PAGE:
To celebrate the 40th anniversary of Raiders of the Lost Ark, Paramount Pictures has remastered the original four films into a gorgeous 4K collection that is as crystal clear as my memories of seeing each and every one of them in the theatre…
In 1981, I remember seeing television ads for Raiders on the television, and all I had to know was that it had Han Solo – Harrison Ford, and came from the creators of Star Wars and the guy who made Jaws (the first movie I ever saw). Thanks to Scholastic Books I was able to order the novelisation, and had read it before my family made the move from CFB Borden to CFB Kingston.
While we waited for our home to be made available on the base, we were temporarily housed at a Best Western. I had found myself leafing through the local paper to see the movie listings. I was nine, about to be ten, and already knew how much I loved movies (something my dad never got – he liked them well enough, but never saw the logic (or understood the comfort I took from them) of repeated viewings).
There, playing at the Capitol theatre, was Raiders of the Lost Ark! It was summer, and I was so ready to see this thing! So my younger sister and I conferred before penning a note to our parents asking them to take us to the theatre to see the movie, and we slipped it under the door to their adjoining room.
While we waited (an interminable length, it felt, but probably no more than a few minutes while my parents looked into what it was, where it was playing and the times) I leafed through the novel again, regaling my sister with what would happen in the movie, and finally knocked impatiently on my parents’ door.
They agreed, and off we went. I don’t remember anything else from before that, or after it, but that magic two hours sitting in the theatre swept up in a fantastic adventure became a touchstone of my childhood. Indiana Jones, Harrison Ford, Steven Spielberg, George Lucas and John Williams had cemented a permanent part for themselves in the tapestry of my life.
I collected the Topps cards (still got em), the Scholastic Books storybook (in a box) and fancied myself growing up to be an adventurer just like Indiana Jones. I read articles in Starlog, and anytime we rented a VCR or disc player, I was adamant that one of the films be Raiders or Star Wars (my parents must have been so tired of that).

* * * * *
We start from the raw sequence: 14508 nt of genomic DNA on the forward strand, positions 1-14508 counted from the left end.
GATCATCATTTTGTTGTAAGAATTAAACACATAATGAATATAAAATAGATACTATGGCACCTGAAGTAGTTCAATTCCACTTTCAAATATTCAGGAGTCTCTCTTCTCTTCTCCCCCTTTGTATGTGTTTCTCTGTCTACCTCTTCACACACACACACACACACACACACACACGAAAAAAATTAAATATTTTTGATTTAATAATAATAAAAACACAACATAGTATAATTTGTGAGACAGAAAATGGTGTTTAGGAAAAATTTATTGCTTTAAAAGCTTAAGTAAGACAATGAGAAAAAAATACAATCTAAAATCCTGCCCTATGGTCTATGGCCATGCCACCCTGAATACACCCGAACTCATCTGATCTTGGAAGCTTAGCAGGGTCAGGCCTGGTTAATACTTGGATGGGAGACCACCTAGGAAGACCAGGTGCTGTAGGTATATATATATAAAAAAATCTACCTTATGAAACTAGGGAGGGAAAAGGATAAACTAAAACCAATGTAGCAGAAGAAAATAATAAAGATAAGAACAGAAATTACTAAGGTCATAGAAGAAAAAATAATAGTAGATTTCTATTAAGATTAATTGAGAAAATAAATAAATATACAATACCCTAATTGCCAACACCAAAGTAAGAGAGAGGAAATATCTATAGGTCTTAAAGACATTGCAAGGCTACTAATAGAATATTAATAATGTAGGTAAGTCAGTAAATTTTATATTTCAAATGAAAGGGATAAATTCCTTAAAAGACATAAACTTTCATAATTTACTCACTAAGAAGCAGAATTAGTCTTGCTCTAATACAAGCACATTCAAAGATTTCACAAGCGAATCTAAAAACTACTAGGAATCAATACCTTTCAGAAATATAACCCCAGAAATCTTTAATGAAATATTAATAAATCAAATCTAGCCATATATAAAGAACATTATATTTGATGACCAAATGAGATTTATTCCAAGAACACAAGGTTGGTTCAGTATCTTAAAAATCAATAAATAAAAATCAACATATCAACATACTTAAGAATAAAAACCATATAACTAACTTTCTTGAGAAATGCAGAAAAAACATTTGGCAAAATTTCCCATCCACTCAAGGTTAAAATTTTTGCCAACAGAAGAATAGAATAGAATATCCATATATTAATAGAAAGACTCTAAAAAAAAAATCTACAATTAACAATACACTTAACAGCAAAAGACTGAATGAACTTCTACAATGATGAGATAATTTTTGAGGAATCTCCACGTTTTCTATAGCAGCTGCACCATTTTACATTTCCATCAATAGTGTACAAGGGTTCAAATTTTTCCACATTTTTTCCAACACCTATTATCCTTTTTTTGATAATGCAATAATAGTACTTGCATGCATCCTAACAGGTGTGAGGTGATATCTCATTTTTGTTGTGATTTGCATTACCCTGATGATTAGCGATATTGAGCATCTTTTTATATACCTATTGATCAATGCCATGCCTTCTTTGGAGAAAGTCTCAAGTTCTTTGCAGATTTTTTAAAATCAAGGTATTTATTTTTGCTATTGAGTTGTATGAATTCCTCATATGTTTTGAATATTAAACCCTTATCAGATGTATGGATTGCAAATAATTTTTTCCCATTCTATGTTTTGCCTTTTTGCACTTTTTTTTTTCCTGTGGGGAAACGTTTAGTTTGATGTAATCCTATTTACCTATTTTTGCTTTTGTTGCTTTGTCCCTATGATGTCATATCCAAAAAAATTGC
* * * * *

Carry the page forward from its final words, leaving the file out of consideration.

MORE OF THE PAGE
Then I started hearing rumours of another Indiana Jones movie being made. I lost my little tween (which wasn’t a thing then) mind.
In 1984, Indiana Jones and The Temple of Doom exploded into my awareness. I had the movie poster magazine, the making of magazine, and would tell my fellow students about how the film was made before I even saw it, all while my mother tried to find a weekend when she could take us to see it. My father was constantly working, and there were some marital problems there as well, but the promise of a soon to be delivered posting to CFS Daniel’s Head in Bermuda had smoothed some things over.
My mom took my sister and I back to the Capitol theatre to catch a screening. I remember it being a sunny day, with our leap to the island country a short time away. But right then it was late May, we were moving in about a month, and I was beyond excited for both adventures.
My mother wasn’t too worried about this newly instituted PG-13 rating (to become 14A in Canada). Her eleven, about to be twelve year old was so ready for this film, and after all his first film had been Jaws in 1975. In fact I’m sure I wouldn’t shut up, and would come running into the room anytime I heard the theme music to catch the thirty second television ads promoting it.
I ate this one up. I remember sitting in the darkened theatre, and once again, going on an adventure with my hero. Was it darker and a little scarier? Sure. But I knew that. I’d read the movie mag, and I knew Spielberg, Lucas and Ford would guide me through it safely – it was a ride!
And after I saw it, I didn’t shut up about it. I had the audio cassette of the story of the movie which incorporated actual dialogue, effects, and music from the film, and I listened to it over and over again on my walkman, acting it out ad infinitium; dodging punches, flicking an imaginary whip, and longing for a hat like Indy’s.
Then when we flew down to Bermuda, to take up residence. I was no doubt humming the theme as the plane traversed the ocean.
In Bermuda, I talked to new friends about Indy, his pal Short Round, the many adventures he had gone on (not just on film but in my imagination, and a series of Choose Your Fate books I came across) and when I finally got a (plastic) cowboy hat from my school – they had a yearly festival, and it just so happened it had a western theme – I tossed that on, got a bundle of thin rope, and my black jacket, and at twelve, arguably a little old to go to a kids Halloween party, I was Indiana Jones (I was determined to get an actual hat the moment I could actually afford one).